Tips for a More Eco-Friendly, Healthier Kitchen

Written by Michele Dawson
Updated September 11, 2015
wood cabinets in a green kitchen
Wood cabinetry is a great idea for a green kitchen because they are recyclable, biodegradable and use less energy than metal and plastic counterparts. (Photo by Summer Galyan)

Read how to create a more eco-friendly, green kitchen that has healthier air by learning about cabinets, countertops, materials, paints and more.

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If you're getting ready to remodel with an eco-friendly, green kitchen in mind, one of the best places to start is with environmentally friendly cabinets.

Wood is Good

Wood cabinetry is the foundation for eco-friendly interior design. Wood is recyclable, biodegradable and uses less energy than its metal and plastic counterparts. And wood is a naturally renewable resource: when a tree is cut, another is grown in its place.

Check for Labels

If you want to ensure that your cabinets’ manufacturer is following eco-friendly practices, look for the Forest Stewardship Council or Sustainable Forest Initiative labels on your products, the Kitchen Cabinet Manufacturers Association (KCMA) recommends.

Chemical Sensitivities

If you’re sensitive to chemicals, there are precautions you can take when selecting cabinets. The main issue is formaldehyde, a colorless, strong-smelling gas that can spur coughing, nosebleeds, scratchy eyes and sore throats, according to the Centers for Disease Control and Prevention (CDC).

Children, the elderly and those with breathing conditions like asthma or bronchitis are more susceptible to formaldehyde sensitivities. Pressed wood and particle board, used in making cabinets, emit formaldehyde.

Things to Consider

You can focus on these areas to keep cabinets and your new green kitchen as friendly as possible to those with sensitivities, say the CDC and KCMA.

Cabinet certification. Look for ones that passed KCMA’s Environmental Stewardship Program (ESP). Products are rated on 22 criteria in five areas, including air quality, and must meet a specific threshold to qualify. ESP-certified cabinets can be found through cabinetry dealers, kitchen showrooms and large retailers.

Cabinets that are laminated. They have a low number of formaldehyde emissions.

Cool air. Control mold by using your air conditioner or dehumidifier to make your house as cool as possible.

Fresh air. Keep it circulating. Open your windows when possible. Turn on those ceiling fans.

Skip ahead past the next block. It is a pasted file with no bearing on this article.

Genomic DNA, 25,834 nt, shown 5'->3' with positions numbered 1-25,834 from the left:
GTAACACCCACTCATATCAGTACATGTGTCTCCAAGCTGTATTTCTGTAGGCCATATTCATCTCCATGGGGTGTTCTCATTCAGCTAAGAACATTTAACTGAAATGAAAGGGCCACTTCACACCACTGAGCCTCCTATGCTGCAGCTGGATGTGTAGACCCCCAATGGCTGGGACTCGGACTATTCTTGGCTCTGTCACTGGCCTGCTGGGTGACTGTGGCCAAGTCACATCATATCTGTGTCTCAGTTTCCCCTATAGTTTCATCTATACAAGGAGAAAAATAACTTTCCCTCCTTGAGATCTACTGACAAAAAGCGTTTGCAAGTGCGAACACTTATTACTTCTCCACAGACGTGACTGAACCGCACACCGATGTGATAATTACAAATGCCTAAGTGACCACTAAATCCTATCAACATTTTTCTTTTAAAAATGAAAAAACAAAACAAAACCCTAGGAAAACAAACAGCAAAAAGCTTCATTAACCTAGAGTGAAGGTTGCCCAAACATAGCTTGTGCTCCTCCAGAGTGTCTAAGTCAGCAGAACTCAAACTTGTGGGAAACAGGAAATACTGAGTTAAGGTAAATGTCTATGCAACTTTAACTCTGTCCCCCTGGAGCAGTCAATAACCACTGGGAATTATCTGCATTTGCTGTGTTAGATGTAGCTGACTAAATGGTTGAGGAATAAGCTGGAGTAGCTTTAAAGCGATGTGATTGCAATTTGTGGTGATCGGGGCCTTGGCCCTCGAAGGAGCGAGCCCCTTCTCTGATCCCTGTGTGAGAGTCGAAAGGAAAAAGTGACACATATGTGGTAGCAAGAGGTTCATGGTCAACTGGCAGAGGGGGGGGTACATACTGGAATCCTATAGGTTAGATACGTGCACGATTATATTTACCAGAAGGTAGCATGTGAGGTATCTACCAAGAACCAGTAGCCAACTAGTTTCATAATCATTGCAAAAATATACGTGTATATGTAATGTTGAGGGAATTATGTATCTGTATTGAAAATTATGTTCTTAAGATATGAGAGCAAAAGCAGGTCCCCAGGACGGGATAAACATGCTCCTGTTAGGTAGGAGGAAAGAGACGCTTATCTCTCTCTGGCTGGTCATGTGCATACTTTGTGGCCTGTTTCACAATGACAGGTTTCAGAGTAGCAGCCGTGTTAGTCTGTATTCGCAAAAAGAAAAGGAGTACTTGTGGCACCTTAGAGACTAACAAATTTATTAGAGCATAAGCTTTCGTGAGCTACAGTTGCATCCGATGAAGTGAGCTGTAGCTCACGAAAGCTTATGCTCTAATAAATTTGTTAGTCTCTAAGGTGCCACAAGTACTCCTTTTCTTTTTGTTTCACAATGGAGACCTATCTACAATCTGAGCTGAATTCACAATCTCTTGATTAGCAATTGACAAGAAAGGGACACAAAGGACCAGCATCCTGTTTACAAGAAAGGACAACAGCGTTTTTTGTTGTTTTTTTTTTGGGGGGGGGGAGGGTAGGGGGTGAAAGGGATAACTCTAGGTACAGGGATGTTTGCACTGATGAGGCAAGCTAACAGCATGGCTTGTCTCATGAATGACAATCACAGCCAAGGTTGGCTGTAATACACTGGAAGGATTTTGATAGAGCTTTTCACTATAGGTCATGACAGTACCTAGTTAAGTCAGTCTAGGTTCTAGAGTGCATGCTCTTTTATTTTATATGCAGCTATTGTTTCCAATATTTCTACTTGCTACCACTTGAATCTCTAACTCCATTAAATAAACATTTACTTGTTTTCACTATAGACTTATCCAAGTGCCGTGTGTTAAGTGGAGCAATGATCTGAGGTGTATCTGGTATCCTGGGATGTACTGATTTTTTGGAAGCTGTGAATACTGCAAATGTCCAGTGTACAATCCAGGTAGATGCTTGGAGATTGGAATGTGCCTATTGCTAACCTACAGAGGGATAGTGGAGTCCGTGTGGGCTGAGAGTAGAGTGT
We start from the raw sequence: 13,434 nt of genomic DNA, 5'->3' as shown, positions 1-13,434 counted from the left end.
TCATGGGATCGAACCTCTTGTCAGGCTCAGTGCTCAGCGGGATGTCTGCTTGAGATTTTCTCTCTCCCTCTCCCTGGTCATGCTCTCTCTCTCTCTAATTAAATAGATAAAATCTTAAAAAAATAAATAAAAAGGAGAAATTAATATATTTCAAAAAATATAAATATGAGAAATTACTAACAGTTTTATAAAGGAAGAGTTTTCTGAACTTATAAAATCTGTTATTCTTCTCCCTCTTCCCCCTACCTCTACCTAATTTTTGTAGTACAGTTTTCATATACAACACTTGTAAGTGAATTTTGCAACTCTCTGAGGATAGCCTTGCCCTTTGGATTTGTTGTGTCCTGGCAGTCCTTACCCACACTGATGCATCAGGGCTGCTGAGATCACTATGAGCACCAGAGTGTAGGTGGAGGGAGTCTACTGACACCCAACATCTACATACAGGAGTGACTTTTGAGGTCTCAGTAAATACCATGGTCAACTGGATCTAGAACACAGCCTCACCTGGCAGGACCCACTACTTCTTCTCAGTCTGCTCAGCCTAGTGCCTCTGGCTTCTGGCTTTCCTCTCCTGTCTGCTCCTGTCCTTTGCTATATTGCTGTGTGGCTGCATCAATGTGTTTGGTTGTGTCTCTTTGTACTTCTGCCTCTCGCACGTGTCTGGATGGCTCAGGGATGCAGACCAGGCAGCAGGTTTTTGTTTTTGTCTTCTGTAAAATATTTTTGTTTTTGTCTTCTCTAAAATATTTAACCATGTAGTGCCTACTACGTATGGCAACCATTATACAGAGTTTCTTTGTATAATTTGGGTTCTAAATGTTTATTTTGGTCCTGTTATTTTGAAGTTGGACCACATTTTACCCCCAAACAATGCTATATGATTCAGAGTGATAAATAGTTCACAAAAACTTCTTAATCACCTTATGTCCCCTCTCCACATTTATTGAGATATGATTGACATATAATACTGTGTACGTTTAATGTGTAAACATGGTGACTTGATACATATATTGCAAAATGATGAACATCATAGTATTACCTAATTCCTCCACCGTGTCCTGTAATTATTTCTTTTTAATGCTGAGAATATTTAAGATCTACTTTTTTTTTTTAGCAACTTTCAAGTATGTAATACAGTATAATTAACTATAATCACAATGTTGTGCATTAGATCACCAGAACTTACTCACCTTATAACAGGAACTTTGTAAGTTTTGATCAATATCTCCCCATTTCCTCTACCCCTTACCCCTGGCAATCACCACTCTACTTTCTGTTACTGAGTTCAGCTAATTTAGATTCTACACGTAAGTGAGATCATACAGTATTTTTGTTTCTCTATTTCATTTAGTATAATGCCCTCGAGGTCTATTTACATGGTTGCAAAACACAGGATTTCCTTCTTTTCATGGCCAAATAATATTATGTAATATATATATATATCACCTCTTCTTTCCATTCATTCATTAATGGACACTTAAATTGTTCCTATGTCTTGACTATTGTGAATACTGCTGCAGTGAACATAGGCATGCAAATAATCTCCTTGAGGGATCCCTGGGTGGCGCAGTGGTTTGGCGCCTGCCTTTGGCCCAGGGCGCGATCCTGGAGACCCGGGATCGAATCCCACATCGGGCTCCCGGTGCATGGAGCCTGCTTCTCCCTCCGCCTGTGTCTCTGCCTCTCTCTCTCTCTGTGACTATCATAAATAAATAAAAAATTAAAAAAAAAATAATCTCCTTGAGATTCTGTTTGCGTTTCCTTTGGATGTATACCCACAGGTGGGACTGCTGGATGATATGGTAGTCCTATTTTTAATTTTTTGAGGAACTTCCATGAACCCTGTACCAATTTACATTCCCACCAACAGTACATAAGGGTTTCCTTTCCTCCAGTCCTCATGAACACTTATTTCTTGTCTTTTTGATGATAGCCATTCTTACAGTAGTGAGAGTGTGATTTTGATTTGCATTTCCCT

Low formaldehyde levels in products. Some also use nontoxic binders, finishes and glues.

The California Air Resources Board’s CARB label. This means the cabinets were made with ultralow emitting formaldehyde or no formaldehyde. As of 2013, all pressed wood sold in the United States was required to comply with CARB guidelines.

RELATED: Use eco-friendly materials for Northeast remodels.

More Green Kitchen Ideas

The National Kitchen & Bath Association offers additional tips for rounding out a kitchen remodel for those sensitive to chemicals. Some products to consider are:

Building materials that don't need toxic agents to be kept clean.

Countertops that don't include glues or resin containing high volatile organic compounds (VOCs). VOCs are classified as suspected carcinogens.

Kitchen exhaust fans and ventilation that are adequate and provide enough circulation. Consider upgrading the fans.

Natural fibers for rugs and window treatments, such as cotton, jute or wool.Paint with no VOCs or low-VOC paint. VOCs are released into the air as paint dries and can cause headache and dizziness.

Used/vintage furniture, which have likely already released their toxic gasses. Plus using these pieces recycles things that might have ended up in a landfill. Older furniture can also add an eclectic look to a kitchen or any room you're remodeling.

RELATED: Avoid toxic building products in your home.

To get more information about eco-friendly kitchen remodeling, you can read Angie’s List Guide to Green Living.

After that, you can contact a kitchen remodeler who will help you achieve your vision of a beautiful, environmentally friendly kitchen.

RELATED: Is your contractor eco-friendly or eco-fake?

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